Champagne’s Delicate Balance: Growers, Champagne Houses and The Business of Champagne
Ten months ago I decided to move to Champagne. Immersing myself in Champagne has been a slow process; it has taken time to scratch beyond the surface to find my way amongst the myriad traditions, rules and regulations that are the backbone of this region. But living here has allowed me to begin to grasp the delicate relationship between the Champagne Houses and the grape growers — and its pivotal importance to the wider community.
The King of Wines: Marketing the Wine of Kings
In the Middle Ages, Champagne became the preferred wine of the French Court, being the wine with which the King traditionally celebrated his coronation at Reims Cathedral in the Champagne region. In the late 17th century, Champagne’s winemakers — or Dom Pérignon, as legend will have it — began perfecting and bottling bubbly Champagne. This pétillant or sparkling wine created quite a buzz and the demand for the new style of wine took off like wild fire; it started in the UK, but its fame spread very quickly to the rest of Europe, Russia and later to America. By the end of the 19th century, Champagne had become both exclusive and expensive: it was the signature drink of the rich and famous and it was closely associated with glamour, prestige and celebration.
In order to protect the famous Champagne name from imposters — sparkling wine producers from other areas who called their wine “Champagne” to benefit from the prestige — the Champagne Houses petitioned the government and in 1908, the appellation was first defined by a decree which delimited the area in which Champagne could be produced. This decree (even though it was not rigorously respected at the time) has often been attributed to the increasing tension between the main players in the Champagne area.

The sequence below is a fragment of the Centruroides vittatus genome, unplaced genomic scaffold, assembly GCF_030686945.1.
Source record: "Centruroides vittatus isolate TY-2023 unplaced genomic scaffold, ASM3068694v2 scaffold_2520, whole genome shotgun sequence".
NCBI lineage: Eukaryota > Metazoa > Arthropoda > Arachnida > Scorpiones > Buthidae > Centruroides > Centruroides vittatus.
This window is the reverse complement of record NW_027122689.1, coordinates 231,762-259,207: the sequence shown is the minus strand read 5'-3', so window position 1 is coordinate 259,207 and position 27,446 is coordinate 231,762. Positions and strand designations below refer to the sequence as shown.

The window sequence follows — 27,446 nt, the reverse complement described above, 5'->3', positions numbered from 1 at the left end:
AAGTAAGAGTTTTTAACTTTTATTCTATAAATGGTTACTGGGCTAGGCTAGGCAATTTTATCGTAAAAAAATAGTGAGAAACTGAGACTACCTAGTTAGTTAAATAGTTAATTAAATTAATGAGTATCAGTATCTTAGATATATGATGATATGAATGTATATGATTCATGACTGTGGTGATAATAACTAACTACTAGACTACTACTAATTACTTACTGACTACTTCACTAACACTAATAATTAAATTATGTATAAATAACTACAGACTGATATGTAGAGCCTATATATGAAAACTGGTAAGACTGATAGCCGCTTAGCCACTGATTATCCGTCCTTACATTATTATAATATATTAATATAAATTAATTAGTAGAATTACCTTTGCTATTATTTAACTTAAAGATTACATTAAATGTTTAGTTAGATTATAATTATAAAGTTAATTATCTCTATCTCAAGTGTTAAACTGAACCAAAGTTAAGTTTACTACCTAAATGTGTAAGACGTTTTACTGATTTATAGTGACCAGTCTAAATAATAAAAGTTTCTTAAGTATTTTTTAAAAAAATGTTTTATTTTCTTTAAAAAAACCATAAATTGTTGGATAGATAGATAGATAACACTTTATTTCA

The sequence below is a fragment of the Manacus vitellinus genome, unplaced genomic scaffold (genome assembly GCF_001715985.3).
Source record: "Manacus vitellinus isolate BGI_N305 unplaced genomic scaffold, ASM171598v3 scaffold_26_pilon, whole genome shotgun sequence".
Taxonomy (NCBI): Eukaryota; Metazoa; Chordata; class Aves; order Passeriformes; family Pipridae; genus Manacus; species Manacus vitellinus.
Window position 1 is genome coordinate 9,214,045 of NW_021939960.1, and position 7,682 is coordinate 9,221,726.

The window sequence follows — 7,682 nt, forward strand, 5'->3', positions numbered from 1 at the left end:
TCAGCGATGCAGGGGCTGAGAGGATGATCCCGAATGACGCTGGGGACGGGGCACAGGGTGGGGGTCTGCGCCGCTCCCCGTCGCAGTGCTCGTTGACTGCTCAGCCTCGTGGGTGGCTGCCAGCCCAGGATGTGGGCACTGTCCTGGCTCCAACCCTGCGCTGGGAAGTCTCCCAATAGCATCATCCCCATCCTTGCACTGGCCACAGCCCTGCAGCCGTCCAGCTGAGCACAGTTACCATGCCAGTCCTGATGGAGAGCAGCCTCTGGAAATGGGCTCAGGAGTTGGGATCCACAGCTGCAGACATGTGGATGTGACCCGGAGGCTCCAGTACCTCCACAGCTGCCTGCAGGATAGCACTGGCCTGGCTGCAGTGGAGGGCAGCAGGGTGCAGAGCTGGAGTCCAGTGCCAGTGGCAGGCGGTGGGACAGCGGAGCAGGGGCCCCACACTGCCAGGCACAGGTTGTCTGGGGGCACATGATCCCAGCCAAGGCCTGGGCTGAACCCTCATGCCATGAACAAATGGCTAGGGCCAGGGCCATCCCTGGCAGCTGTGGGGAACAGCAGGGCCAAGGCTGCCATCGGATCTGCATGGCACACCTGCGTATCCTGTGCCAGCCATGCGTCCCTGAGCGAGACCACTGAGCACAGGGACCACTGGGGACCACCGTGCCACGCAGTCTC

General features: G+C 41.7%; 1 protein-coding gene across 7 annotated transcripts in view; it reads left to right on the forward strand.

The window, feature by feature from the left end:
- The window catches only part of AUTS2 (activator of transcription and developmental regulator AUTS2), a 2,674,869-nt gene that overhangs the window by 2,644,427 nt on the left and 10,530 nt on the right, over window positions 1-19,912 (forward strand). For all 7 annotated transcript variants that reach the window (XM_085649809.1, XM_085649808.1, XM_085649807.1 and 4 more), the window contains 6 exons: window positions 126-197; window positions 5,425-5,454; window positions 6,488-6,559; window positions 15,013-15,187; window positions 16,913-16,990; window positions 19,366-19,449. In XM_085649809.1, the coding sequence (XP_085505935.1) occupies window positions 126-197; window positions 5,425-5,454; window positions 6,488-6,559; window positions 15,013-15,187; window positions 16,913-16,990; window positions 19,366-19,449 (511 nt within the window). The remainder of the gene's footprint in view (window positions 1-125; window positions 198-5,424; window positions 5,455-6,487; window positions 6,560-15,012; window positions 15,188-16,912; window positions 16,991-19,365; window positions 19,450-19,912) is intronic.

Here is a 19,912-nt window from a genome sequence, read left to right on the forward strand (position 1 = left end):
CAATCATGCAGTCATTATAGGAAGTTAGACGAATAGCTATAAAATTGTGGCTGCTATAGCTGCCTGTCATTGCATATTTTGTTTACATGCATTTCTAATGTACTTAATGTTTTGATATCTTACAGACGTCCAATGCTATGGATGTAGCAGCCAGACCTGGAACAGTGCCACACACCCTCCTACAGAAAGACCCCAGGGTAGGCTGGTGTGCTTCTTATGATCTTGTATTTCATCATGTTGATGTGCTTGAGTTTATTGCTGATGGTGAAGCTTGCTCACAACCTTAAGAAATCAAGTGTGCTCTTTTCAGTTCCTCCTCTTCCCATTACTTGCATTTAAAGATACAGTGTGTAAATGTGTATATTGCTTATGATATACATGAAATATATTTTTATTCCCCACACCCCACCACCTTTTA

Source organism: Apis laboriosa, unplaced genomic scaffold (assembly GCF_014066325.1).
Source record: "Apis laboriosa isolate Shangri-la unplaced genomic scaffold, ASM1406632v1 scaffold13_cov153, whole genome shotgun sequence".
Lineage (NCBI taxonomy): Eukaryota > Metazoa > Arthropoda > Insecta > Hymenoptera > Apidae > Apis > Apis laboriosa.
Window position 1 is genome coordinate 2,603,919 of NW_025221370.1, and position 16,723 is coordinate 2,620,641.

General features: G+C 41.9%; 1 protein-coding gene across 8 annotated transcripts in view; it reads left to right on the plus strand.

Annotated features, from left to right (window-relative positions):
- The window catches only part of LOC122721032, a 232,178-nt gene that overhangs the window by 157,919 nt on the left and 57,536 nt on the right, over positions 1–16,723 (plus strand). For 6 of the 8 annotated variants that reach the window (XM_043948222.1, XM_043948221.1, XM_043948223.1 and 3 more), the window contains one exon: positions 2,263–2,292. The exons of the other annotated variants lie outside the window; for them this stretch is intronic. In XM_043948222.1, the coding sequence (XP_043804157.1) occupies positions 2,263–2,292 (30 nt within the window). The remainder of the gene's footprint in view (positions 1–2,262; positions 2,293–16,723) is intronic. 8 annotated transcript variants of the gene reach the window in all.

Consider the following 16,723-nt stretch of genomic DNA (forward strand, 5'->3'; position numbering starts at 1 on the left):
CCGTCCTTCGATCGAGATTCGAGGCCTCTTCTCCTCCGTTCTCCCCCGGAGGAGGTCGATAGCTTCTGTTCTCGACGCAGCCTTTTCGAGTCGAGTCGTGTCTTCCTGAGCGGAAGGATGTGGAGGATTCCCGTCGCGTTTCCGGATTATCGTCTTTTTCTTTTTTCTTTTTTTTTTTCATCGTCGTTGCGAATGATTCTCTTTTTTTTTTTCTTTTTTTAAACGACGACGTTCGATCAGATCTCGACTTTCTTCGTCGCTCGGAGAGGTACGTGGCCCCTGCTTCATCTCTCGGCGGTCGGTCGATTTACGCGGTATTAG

In 1908 Champagne was almost exclusively produced by Champagne Houses – essentially entrepreneurs who had realized the potential of the sparkling wine industry. They chose to invest in the improvement of the winemaking business (blending, bottling and ageing) and the exclusive marketing of their product rather than in purchasing vineyards; instead they purchased their grapes from the grape growers in the area. When a local shortage of grapes from 1907 through 1910 threatened their production, they purchased raw material (base wine) from outside the area to keep up with market demand, with the added advantage of better pricing.
Needless to say, the local grape growers did not approve of this influx of “foreign” wine which came from all over France, and even from as far as Germany and Spain. They felt that these foreign base wines produced fake Champagne and that the Houses should use local grapes to produce “true” Champagne. The growers’ rage was further fueled by the Champagne Houses’ practice of collusion: illegal price fixing tactics aimed at lowering grape prices to the bare minimum at a time when the yields were already very low due to the vineyard Phylloxera epidemic and to extremely bad weather.